The Federal Housing Administration’s (FHA’s) insurance fund does not contain the minimum reserve mandated by Congress. The FHA, which now insures over 35% of California home loan originations, is desperate to find ways to pump up its meager reserves in the event another or continuing wave of foreclosure pummels the nation.
Further FHA insurance fund losses are a certain prospect, considering 17% of FHA-insured borrowers are behind one month or more on payments. Most solutions to replenish the FHA insurance fund result in negative consequences for future homebuyers and refinancers.
The minimum required cash down payment could be increased to 5% or 10%, up from the current 3.5%. This would force homebuyers to have a greater vested interest in the properties they purchase, making default and foreclosure less likely, but reducing the number of tenants who could become homeowners.
To generate instant revenue, the FHA could increase its mortgage insurance premium to the maximum limit of 2.5% paid upfront by the homebuyer; or similarly increase its annual insurance premium to 3%, up from the current 0.5% or 0.55% depending on the borrower.
Revenue could also be generated by the FHA if it became stricter with its treatment of seller concessions to homebuyers. To limit the FHA’s exposure to risk, and thereby decrease expenditures from the insurance fund reserve, the maximum seller concession allowed could be reduced to 2%, down from the current 6%.
Additionally, before the FHA even agrees to insure a loan, it could tighten its credit standards to levels consistent with private insurers (PMI).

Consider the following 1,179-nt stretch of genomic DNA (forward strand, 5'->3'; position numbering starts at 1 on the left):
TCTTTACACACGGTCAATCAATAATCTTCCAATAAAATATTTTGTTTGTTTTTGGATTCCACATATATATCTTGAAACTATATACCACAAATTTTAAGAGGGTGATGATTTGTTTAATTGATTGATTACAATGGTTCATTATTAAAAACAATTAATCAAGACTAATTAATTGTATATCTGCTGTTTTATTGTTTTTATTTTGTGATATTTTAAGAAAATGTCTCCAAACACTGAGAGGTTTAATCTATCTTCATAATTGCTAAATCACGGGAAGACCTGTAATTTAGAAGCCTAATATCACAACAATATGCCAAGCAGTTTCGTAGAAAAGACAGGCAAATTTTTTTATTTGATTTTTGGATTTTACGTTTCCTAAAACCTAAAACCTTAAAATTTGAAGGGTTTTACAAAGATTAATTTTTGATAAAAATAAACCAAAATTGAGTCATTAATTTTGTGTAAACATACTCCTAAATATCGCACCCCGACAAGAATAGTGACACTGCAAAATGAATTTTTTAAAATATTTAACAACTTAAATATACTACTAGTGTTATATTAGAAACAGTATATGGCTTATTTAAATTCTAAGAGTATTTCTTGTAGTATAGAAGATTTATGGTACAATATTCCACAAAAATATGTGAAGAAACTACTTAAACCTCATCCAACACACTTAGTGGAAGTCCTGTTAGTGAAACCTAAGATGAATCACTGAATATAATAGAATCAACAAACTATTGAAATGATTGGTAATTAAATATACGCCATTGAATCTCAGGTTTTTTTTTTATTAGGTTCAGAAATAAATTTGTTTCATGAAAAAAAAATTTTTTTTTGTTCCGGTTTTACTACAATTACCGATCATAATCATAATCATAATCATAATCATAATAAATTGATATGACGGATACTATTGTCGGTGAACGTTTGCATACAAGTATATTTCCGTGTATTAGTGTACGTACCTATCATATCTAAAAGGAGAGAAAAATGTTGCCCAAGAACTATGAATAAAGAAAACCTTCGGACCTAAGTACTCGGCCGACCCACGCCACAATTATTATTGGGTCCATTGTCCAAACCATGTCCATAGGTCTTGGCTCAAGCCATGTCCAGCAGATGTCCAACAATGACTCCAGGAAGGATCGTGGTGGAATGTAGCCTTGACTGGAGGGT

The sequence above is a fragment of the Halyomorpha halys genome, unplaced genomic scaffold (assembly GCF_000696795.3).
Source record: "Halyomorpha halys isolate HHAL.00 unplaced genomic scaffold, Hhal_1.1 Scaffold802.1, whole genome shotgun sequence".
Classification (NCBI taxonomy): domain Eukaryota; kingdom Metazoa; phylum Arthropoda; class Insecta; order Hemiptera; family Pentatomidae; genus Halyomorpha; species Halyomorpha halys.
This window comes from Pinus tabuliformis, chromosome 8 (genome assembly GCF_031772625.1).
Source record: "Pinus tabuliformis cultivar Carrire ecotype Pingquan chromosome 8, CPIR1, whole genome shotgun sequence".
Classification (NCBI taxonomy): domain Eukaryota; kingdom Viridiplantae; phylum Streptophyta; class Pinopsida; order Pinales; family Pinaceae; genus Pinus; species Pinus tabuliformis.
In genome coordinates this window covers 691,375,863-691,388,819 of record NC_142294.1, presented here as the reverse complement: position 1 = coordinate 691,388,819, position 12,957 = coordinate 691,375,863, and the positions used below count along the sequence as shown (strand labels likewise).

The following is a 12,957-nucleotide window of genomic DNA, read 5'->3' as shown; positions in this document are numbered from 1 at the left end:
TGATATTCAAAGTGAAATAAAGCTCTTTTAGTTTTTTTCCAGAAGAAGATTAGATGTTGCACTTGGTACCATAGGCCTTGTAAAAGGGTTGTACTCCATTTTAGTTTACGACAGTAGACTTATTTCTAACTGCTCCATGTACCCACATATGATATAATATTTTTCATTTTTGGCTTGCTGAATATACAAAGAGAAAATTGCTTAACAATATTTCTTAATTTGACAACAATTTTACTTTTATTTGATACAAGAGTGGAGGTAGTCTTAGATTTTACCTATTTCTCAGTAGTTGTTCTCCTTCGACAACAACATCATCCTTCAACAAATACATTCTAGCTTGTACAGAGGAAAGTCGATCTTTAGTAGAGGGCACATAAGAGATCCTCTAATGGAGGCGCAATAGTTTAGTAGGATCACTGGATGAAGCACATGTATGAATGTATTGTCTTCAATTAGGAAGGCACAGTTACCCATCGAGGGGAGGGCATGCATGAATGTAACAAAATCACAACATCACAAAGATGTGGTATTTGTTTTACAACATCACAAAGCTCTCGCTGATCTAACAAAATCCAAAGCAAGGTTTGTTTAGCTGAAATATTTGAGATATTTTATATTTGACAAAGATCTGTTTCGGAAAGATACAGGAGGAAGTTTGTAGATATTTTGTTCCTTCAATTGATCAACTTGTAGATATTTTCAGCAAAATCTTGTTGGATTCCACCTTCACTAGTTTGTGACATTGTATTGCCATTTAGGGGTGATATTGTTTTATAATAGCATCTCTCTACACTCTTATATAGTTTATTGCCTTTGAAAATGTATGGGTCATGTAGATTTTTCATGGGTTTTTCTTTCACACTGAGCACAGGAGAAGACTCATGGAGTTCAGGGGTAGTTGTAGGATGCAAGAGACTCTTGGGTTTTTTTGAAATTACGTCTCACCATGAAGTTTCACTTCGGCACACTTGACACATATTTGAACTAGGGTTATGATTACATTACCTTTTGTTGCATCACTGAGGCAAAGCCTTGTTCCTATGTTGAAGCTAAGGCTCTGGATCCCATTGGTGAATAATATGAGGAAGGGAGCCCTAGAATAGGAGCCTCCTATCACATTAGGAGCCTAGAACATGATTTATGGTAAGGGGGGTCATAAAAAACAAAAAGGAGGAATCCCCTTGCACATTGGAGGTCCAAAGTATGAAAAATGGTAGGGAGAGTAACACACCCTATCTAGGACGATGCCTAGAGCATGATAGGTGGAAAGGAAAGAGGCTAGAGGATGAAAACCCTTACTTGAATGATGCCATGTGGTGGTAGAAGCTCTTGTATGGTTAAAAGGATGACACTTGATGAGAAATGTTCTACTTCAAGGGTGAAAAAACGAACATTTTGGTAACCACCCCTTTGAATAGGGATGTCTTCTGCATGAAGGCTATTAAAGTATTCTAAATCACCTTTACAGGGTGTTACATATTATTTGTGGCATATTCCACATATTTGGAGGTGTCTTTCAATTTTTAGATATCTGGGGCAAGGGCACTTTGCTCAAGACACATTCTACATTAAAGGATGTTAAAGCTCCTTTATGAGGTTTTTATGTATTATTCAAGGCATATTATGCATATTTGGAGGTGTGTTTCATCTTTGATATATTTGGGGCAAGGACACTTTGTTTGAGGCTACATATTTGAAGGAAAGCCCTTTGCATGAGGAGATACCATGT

However, some argue these additional burdens placed on homebuyers and refinancers would defeat the very purpose of the FHA – to serve homebuyers and refinancing by owners of modest financial means.
first tuesday take: The FHA plays an important role in encouraging tenants to become owners. It guarantees loans with high loan-to-value ratios (LTVs) and low down payment requirements. As a government agency, FHA would do well to raise its down payment requirement if it is to prevent future negative equity epidemics, especially in this conceptually opportunistic market where speculation in particular, and fraud as a matter of principle, are both rampant.
However, any steps taken by the FHA to replenish its insurance fund reserve and reign in fraudulent activity will come at the expense of future legitimate homebuyers and refinancers. The impact of these changes will especially be felt here in California where the use of FHA insurance has grown dramatically over the last few years as private insurers have basically left California. In Southern California, FHA-insured mortgages accounted for 38.3% of all loans made in October, up from 32.5% a year ago and just 2% two years ago.
With so much of the mortgage loan business coming to it for insurance, the FHA has become a market maker for low-end and first-time homebuyers. It is these members of society which the government, through HUD and FHA, wants out of rentals and into housing as a matter of the nation’s housing policy. However, government housing agencies are meant to supply starter loans and are not to be relied on as a market maker. For good reason, as a response to the financial crisis, we are now seeing an improper overuse of these programs. Thus, the time to cut back at least gradually has come, if not passed.
FHA is presently stepping in as a provider of last resort (as governments must) to guarantee loans that normally would be privately insured (PMI) but for the risks of financial losses. We see dangerous conduct in allowing investors and seasoned homebuyers to join with the intended beneficiaries of FHA – the first timers – to get in on the low down payment situation. With good fundamentals of lending on homes in place, those other than first time buyers should be putting up the 10% to 20% down payments. Housing is making a slow return from the bottom and needs to be groomed for reentry into a non-government subsidized market place on which recovery will appear and eventually take on surprising strength.
But are the FHA’s efforts to remain solvent a bad thing? Absolutely not. These changes are part of a sweeping recalibration of lending and purchase practices aimed to ensure only legitimate homebuyers enter the market – and tenants-by-nature stay tenants. A return to the market fundamentals is eminent, and this is certainly a step in the right direction.
Re: “FHA looking for ways to pump up its reserves,” from the San Francisco Chronicle.